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PROVENANCE - Humanities

Field label
Field mnemonic
Field name
  • Provenance
  • Provenance
Field definition
This field contains information on the ownership history of the object. It is used to record what we know about the chain of property of the object, especially for works of art with gaps in their provenance between 1933 and 1945. The information recorded in this field includes names of known owners, dates of ownership, places of ownership, and method of transfer (sale, gift, bequest, etc.) for the object. Enter the provenance information chronologically.
Strongly recommended for uploading to Artefacts Canada.
This field was added in 2015. It is intended to enable museums to record data on the provenance of holocaust-era cultural property, in the hopes that this information would assist researchers to identify works which may have gaps in their provenance. However, this field may be of use to any museum that wishes to share provenance information.
Entry rules
Enter basic information on the provenance event, such as names of owners, places of sale, method of transfer, buyers, auctions, etc. Enter names of individuals, organizations or businesses in full, without inverting them. Enter the date or sequence of dates associated with the provenance event, in numeric format. Use four digits for years. If possible, record a more precise date, using the following format: YYYY-MM-DD. A semicolon and a space should separate multiple entries.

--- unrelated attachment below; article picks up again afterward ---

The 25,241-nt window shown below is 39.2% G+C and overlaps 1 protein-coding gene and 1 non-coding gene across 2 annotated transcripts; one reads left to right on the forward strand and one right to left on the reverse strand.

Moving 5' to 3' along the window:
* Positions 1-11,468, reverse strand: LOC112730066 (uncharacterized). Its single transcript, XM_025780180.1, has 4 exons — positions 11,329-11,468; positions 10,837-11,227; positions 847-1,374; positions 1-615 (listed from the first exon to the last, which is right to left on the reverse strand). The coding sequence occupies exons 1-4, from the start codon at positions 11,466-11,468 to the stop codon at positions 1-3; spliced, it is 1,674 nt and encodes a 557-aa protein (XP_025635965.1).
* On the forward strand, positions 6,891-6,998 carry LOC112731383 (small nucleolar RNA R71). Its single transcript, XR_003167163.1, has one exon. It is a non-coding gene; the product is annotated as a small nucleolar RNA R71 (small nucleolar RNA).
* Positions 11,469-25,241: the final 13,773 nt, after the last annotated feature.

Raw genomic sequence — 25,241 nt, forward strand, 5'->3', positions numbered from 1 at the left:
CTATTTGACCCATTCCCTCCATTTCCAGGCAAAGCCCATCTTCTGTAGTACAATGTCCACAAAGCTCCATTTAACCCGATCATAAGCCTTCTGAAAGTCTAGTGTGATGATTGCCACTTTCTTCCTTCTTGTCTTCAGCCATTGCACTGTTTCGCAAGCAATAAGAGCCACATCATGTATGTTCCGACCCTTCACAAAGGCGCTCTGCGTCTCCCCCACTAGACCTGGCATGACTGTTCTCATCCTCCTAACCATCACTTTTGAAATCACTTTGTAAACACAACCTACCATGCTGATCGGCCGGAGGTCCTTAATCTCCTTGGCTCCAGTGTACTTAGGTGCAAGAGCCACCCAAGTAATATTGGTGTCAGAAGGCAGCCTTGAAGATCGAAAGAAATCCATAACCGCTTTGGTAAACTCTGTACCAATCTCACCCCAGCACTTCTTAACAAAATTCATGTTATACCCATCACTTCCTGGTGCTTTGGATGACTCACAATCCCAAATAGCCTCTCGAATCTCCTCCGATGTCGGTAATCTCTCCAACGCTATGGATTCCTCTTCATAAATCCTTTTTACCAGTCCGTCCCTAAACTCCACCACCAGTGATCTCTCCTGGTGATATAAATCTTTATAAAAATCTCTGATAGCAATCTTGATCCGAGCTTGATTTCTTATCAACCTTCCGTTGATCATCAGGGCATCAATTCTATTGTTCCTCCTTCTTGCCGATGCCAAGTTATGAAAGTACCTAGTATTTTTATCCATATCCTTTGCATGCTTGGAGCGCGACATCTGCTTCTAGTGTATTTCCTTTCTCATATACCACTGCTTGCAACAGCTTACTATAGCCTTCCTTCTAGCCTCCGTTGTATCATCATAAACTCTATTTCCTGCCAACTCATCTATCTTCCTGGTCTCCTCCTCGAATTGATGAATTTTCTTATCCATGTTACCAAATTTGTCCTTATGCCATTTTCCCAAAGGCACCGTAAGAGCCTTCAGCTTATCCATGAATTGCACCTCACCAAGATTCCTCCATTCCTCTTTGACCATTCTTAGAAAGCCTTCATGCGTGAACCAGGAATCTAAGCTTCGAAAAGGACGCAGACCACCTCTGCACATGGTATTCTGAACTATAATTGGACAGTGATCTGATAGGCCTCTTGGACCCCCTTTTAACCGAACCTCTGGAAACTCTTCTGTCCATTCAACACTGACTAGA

Cataloguers rules
See also, Provenance Notes (PRVNOTES). Each entry in the Provenance field may have a corresponding Provenance Note, to provide additional details on the provenance event. In this case, end the Provenance entry with a number in brackets, and identify the associated Provenance Notes entry starting with the same number in brackets (see Examples).
Data type
Alpha-numeric string
  • Sammy Rosenberg, Paris, purchased from the artist, 1928; Galerie Flamande, Paris, by 1940; Paul Franklin, Rider Gallery, New York, 1952 [1]; Purchase, The Ancient Art Museum, 1955 [2]
  • 1923, Charles Mansfield [1]
  • 1961-12-20 – 1964-12-15, Robert Frank, London, and Agnew & Sons, London, UK (owned jointly); 1964-12-15, Robert Frank, London, purchased from Agnew & Sons [1]
  • Sammy Rosenberg, Paris, acheté de l’artiste, 1928; Galerie Flamande, Paris, autour de 1940; Paul Franklin, Rider Gallery, New York, 1952 [1]; Achat, The Ancient Art Museum, 1955 [2]
  • 1923, Charles Mansfield [1]
  • 1961-12-20 – 1964-12-15, Robert Frank, Londres, et Agnew & Sons, Londres, UK (propriété conjointe); 1964-12-15, Robert Frank, Londres, achat de Agnew & Sons [1]
  • Art
  • American Association of Museums Recommendation, Standards Regarding the Unlawful Appropriation of Objects During the Nazi Era.
  • Holocaust-Era Cultural Property Symposium, Ottawa 2001; A Matter of Justice: Recommendations of the Canadian Symposium on Holocaust-era Cultural Property, Ottawa, Ontario, November 14-16, 2001
Field label (French)
Field mnemonic (French)

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